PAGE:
Top officials from Magna and Opel expressed confidence on Wednesday that General Motors will go through with selling its European arm to Canada's Magna despite a second chance to review the deal.

GM's board of directors is due to meet on Tuesday to reconsider its decision in light of assurances from Germany that 4.5 billion euros ($6.68 billion) in state aid was available to any Opel buyer -- not just Magna, Berlin's favored bidder.

Asked what the chances were that GM would seize on European Union competition authorities' misgivings about the state aid and reverse its decision, Opel Chairman Carl-Peter Forster told Reuters: I would see them at clearly below 50 percent.

Magna Co-Chief Executive Siegfried Wolf also took an upbeat line at the Automobil Forum Graz industry conference.

I am convinced that we will sign the contract soon if the EU...agrees. We are very, very hopeful, he said.

Forster told the conference that sale contracts were practically ready to be signed and he hoped they could be inked quickly once GM gives the green light.

A source had told Reuters last week that there was still a possibility that GM's board could opt out of a sale of Opel in favor of keeping the European carmaker.

The European Commission has been keeping a close eye on the transaction to ensure state aid is not misused for political purposes and was not skewed in favor of Magna.

GM and Germany's Opel Trust -- set up in May to keep Opel from being dragged into GM's brief U.S. bankruptcy -- have to inform Berlin that they would still have picked Magna as Opel's buyer even knowing that any buyer would get state aid.

The German government then needs to tell Brussels.

Magna and its Russian partner Sberbank are set to get a 55 percent stake in Opel under the deal. GM would keep 35 percent and Opel staff would get 10 percent in return for labor cost concessions.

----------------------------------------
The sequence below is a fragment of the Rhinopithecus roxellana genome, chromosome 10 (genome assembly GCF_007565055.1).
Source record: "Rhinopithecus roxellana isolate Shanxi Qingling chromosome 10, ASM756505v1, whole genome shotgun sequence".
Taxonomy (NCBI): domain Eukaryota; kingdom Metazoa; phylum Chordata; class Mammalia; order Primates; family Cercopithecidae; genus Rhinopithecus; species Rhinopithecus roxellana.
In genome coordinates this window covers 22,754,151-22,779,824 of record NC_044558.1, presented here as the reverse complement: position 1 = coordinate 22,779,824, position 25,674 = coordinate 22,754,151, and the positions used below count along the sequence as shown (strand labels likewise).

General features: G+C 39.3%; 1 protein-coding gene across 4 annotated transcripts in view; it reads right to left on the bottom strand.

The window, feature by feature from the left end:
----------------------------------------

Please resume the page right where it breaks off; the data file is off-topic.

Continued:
Magna's group won Berlin's backing by proposing to keep all four Opel plants in Germany open. Half of Opel's 50,000 workers are based in Germany.

This triggered suspicions in other countries with Opel plants -- including Britain, Belgium and Spain -- that Berlin was using pledges of state aid to get favorable treatment for its domestic car industry.

Financial investor RHJ International and carmakers Fiat and BAIC had also been in the running for Opel, although RHJ has since said it is no longer interested.

It remains unclear how Germany's new center-right government will view the deal, which returning Chancellor Angela Merkel helped broker.

The liberal Free Democrats (FDP), new partners of Merkel's conservatives, are broadly skeptical of the planned sale of Opel to Magna, but FDP member Rainer Bruederle, who is set to be sworn in as economy minister on Wednesday, has said there is no way the new government can stop it.

In another step toward the consolidation of Europe's car industry, U.S. automaker Ford Motor Co named a consortium led by China's Zhejiang Geely Group Holding Co. as preferred bidder for its loss-making Swedish unit, Volvo Car Corp., but said more detailed talks were needed before any final agreement.

(Reporting by Boris Groendahl via Frankfurt newsroom)

($1=.6740 Euro)